After normal play resumed and the 2020–2021 season of the III liga ended, Polonia finished in 4th place out of the 22 teams competing in group 1.[70] Come August 2021, after 64 years, KSP reactivated its women's football section.[71] Due to Polonia's recognisable brand and long history, this move was seen as an important event in Polish women's football in general; Jacek Sękowski from Piastovia Piastów became the team's first coach.[72][73] The Czarne syrenki ("Black Mermaids"), as the KSP women's football team is known, won their first sparring match with a score of 2:1 against AKS Zły.[74] They continued their success in the league games, winning 6:0 against the reserves of AZS Uniwersytet Warszawski in their inauguration match of the IV liga mazowiecka and followed it up with another high victory of 11:3 against Świt Barcząca.[75][76]

November 2021 brought Polonia's 110th anniversary, which was celebrated boisterously. The club and its ultras produced unique memorabilia for the event whereas the Poczta Polska introduced a special postage stamp for the occasion, which was designed by Agnieszka Sancewicz on fluorescent paper and printed in a circulation of 135,000.[77] Thanks to fan initiatives: a new song was recorded; the Palace of Culture and Science, the Stadion Narodowy, and the Śląsko-Dąbrowski Bridge were illuminated in KSP colours; and messages were displayed on screens throughout Warsaw's public transport to remind the capital of its oldest existing club's history.[78] Polonia triumphed 2:0 over Wissa Szczuczyn on the main day of the celebrations,[79] ending the autumn round of games in a strong second position of the league table and leaving the fans in an ecstatic mood on the 110th birthday of the Czarne koszule.[80]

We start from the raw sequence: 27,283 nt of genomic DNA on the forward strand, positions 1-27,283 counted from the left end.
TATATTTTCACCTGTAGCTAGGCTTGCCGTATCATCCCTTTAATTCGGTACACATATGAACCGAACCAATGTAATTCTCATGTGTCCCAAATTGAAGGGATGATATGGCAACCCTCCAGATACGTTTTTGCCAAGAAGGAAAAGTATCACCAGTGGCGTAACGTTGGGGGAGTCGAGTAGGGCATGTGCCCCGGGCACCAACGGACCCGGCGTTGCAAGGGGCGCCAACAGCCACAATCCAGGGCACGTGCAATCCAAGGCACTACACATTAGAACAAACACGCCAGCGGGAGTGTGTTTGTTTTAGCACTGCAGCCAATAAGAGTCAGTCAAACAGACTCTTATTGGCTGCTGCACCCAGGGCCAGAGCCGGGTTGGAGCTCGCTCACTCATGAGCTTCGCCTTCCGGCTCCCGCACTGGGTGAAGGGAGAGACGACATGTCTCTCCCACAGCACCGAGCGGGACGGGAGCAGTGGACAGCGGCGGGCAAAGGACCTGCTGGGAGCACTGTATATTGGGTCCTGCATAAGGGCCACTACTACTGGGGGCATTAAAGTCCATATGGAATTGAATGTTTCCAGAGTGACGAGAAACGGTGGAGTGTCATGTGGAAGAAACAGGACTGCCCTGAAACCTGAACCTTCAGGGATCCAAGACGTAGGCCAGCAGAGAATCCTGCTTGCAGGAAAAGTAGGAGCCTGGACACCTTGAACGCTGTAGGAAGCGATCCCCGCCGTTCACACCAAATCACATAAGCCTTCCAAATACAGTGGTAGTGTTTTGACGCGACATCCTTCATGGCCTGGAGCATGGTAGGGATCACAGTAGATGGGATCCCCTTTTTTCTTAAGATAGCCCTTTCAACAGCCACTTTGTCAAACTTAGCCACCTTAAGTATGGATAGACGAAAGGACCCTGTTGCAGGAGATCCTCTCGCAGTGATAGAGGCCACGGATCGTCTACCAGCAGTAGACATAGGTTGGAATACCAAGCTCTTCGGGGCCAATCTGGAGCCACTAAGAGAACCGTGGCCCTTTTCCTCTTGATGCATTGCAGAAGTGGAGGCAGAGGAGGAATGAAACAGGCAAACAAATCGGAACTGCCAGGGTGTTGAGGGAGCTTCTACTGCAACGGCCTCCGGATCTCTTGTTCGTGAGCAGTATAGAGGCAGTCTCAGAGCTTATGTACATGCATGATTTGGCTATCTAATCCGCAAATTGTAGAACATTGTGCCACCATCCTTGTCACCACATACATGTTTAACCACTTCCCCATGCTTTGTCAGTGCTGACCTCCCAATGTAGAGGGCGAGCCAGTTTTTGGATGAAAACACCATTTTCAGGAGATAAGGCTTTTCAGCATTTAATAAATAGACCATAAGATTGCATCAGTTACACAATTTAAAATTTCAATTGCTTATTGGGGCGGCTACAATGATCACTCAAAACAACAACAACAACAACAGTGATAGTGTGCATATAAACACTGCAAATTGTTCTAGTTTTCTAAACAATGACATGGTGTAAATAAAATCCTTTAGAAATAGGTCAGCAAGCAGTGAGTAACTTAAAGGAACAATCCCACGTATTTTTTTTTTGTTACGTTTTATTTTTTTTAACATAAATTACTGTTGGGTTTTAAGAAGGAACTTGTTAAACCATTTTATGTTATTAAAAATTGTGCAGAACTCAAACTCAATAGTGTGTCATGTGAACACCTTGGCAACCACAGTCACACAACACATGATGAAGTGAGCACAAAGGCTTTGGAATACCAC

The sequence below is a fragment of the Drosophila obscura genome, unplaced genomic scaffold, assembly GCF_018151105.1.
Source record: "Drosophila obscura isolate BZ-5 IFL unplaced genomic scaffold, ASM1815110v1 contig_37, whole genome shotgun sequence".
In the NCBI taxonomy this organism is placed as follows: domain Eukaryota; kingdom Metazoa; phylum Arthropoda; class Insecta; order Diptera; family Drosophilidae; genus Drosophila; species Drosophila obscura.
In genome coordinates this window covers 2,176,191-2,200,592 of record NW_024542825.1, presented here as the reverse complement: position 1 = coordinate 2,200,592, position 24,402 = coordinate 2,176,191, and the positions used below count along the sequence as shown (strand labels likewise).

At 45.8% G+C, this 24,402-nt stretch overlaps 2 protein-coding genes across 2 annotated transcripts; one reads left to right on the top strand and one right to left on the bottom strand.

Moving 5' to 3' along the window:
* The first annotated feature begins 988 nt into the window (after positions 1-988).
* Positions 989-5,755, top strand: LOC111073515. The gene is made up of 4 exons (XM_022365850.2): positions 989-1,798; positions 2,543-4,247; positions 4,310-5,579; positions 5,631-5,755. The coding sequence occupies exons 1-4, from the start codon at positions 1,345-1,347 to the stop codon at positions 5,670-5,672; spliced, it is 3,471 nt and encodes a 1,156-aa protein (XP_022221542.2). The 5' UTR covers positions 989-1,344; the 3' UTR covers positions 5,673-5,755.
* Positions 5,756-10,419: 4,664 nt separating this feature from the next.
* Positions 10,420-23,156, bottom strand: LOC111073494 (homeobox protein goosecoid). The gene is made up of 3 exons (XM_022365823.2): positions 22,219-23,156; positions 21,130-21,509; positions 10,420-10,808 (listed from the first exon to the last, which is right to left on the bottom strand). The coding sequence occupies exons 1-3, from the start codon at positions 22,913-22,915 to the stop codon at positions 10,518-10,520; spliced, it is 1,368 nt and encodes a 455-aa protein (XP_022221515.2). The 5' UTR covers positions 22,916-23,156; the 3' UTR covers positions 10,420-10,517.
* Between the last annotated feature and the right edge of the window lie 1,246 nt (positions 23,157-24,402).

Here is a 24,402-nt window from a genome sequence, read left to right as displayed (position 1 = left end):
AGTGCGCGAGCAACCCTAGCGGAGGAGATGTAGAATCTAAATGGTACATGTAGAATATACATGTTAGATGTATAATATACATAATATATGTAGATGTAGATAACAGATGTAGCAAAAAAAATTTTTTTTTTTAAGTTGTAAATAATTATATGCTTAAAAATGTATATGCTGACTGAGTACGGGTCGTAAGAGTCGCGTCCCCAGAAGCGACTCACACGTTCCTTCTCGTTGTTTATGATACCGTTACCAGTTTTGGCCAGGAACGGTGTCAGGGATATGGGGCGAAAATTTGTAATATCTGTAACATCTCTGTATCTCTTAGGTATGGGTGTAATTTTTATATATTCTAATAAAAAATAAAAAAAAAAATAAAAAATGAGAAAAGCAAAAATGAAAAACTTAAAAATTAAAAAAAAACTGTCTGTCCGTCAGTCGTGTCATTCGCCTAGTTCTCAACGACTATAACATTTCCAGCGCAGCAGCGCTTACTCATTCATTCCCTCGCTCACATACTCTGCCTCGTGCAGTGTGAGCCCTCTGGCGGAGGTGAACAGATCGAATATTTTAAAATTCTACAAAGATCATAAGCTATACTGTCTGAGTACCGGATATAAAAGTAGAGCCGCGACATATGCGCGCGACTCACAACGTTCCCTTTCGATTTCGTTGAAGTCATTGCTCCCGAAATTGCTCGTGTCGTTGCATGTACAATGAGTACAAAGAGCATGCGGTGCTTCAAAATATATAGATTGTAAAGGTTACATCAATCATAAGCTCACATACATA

The Polonia men's basketball team secured advancement from the second league to the first after a series of 36 victories in a row and not a single defeat, becoming the only team to do so in the season.[81] The 2021/2022 season brought many more triumphs for the entire club, as the men's football team came first in group I of the III liga, finally returning after 5 years to the II liga.[82] The victorious sold-out match between then-group-leader Legionovia Legionowo that finally put KSP in the lead attracted 5000 fans to the home stadium, and many online viewers, who took part in and witnessed a display of Ekstraklasa-level support.[83] Success was also reached by the U12 group, the women's football team, and the men's reserves – all of whom advanced to higher leagues.[84][85]

Supporters & RivalriesEdit

 
Graffiti of Arka Gdynia with crests of befriended clubs Polonia Warsaw and Cracovia Kraków

FriendshipsEdit

The friendship between Polonia and KS Cracovia used to be the oldest in Poland (starting in the 1930s); though officially it was ended in 2017 due to disagreements between ultras, friendly relations between the clubs and their supporters persist.[8] Polonia fans have friendships with fans of Sandecja Nowy Sącz and the Ligallo Fondo Norte group of Real Zaragoza.[86] The antifa section of Polonia's supporters, known as "Black Rebels", maintained links with antifascist supporters of Partizan Minsk and Arsenal Kiev.[87]